Will Inboden, a towering redhead who drives a pickup truck and flashes a wicked grin when he laughs, landed on Capitol Hill fresh from his undergraduate years at Stanford. Working in the offices of senators Sam Nunn and Tom DeLay, says Inboden, "showed me the day in, day out sausage-making of practical politics." But Inboden was frustrated: "I realized I was not equipped with a theoretical framework that would help me approach politics as a Christian."
Inboden's desire for a theologically sensitive approach to politics became more obvious when he helped craft the 1998 International Religious Freedom Act. "That experience challenged me to ask what role religion has in foreign policy. When is it right to leverage the kingdom of man for the ends of the kingdom of God?" These were big questions for a young policy wonk.
So Inboden went back to school, heading to Yale to pursue a Ph.D. in history. He wanted to figure out how piety applies to public life and look at how foreign policy had been conducted in the past. It's no great shock that he's found Yale a place where the latter question is answered in the finest detail. But figuring out the former is a little tougher.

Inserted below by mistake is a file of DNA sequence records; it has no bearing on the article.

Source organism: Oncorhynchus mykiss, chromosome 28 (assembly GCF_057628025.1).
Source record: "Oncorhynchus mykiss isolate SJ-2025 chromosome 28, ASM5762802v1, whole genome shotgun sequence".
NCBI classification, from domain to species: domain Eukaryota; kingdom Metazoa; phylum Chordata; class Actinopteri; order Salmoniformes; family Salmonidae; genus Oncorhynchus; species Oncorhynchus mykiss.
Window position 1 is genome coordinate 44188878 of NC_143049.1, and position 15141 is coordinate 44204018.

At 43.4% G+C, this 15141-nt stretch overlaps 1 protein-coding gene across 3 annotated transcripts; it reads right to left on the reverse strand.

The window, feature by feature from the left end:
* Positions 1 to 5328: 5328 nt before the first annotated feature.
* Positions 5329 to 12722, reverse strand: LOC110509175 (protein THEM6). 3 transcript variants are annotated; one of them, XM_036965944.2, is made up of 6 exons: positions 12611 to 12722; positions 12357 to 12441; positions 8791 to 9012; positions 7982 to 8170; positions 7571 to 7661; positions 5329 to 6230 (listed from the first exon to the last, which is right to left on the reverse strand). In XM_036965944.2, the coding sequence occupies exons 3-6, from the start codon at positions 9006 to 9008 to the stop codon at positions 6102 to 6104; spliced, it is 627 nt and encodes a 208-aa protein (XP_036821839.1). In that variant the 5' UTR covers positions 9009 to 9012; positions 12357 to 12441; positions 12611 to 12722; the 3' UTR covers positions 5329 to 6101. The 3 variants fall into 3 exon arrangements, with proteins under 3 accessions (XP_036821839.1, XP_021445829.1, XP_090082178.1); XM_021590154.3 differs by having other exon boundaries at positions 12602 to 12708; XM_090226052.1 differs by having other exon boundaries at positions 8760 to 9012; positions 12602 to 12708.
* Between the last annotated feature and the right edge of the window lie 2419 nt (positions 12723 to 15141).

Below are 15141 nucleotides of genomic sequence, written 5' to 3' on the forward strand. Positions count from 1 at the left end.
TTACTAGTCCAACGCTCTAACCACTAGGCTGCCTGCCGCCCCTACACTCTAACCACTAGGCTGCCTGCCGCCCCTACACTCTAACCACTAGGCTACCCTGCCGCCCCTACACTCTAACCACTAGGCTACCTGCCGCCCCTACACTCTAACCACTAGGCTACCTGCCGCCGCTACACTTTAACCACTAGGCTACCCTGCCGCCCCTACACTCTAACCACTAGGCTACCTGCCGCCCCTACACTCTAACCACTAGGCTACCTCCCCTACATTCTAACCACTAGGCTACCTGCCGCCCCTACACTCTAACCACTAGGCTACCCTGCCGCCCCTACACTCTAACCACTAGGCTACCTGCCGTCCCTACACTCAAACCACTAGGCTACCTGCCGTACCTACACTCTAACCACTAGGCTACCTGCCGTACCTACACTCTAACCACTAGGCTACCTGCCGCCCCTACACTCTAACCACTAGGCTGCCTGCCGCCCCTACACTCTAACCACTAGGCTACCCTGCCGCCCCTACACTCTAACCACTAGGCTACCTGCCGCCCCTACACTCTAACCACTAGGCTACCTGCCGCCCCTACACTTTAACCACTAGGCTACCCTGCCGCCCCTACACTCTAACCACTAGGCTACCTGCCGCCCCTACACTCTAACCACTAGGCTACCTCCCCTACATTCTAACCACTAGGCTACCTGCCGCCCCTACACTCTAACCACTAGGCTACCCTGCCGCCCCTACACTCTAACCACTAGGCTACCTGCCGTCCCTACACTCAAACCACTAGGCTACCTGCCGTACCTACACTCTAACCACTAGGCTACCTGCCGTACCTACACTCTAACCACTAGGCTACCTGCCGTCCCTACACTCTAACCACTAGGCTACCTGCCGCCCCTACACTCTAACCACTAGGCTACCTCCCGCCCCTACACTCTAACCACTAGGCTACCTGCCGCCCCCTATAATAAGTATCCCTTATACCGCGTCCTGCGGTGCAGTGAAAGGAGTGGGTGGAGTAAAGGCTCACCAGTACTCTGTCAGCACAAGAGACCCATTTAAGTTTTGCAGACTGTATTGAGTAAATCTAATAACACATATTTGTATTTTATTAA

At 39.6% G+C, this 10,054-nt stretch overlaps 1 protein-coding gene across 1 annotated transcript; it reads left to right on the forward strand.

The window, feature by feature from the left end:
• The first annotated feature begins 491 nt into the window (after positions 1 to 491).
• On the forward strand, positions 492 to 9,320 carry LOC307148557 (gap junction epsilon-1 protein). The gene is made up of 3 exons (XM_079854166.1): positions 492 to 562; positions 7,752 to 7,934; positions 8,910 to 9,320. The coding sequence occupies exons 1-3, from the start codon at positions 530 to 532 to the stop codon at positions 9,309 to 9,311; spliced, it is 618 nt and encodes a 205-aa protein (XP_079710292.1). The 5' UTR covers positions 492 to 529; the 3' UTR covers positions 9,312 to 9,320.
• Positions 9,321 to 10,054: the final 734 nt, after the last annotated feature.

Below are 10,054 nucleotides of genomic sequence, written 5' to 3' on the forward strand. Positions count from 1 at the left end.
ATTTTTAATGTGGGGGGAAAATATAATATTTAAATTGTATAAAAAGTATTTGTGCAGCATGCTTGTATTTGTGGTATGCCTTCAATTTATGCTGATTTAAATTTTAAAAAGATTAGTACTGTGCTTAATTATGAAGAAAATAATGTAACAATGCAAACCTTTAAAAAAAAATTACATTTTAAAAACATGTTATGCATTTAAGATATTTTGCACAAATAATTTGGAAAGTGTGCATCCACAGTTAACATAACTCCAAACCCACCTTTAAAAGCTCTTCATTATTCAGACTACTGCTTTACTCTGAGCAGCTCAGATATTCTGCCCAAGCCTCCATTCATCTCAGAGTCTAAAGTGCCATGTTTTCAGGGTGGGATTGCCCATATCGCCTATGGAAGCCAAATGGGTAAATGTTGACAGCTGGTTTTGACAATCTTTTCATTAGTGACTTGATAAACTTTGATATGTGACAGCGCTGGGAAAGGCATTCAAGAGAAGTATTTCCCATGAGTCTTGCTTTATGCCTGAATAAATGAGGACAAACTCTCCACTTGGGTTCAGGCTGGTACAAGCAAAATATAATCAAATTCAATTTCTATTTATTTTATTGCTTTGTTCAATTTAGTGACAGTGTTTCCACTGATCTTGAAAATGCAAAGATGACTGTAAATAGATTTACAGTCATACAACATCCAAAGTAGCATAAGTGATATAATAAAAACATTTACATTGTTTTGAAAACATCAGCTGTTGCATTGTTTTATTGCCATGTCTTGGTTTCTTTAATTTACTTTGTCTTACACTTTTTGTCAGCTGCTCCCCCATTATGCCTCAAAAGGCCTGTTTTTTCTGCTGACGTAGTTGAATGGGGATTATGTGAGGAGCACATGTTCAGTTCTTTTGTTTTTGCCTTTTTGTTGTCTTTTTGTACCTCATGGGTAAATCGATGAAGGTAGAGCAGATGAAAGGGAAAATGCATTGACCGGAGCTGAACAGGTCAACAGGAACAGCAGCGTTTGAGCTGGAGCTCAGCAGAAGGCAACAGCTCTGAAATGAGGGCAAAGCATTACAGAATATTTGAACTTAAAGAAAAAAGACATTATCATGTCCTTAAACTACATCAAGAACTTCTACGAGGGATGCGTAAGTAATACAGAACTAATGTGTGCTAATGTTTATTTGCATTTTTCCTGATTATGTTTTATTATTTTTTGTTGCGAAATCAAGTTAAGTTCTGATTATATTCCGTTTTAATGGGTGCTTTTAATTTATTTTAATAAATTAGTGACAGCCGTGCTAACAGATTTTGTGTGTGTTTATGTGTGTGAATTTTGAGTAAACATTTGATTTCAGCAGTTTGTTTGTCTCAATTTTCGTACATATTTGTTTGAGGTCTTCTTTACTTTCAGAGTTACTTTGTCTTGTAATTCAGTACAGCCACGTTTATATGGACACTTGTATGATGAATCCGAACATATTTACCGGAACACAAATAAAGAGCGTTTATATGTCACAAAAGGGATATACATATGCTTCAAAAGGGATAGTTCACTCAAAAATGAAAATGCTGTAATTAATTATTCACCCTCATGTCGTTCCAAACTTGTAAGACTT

"I'm not in a program that's equipping me with explicitly Christian tools," Inboden acknowledges. To remedy the imbalance, he spent last summer in Washington, D.C., studying policy and Christianity at a unique civic-education and leadership institute called by the Latin name Civitas (meaning citizenship, state, or commonwealth).
Civitas is sponsored by the Pew Charitable Trust, which cooperates with the Center for Public Justice, the Brookings Institution, and the American Enterprise Institute (AEI). The Civitas program has, including Inboden, 12 doctoral scholars ...1
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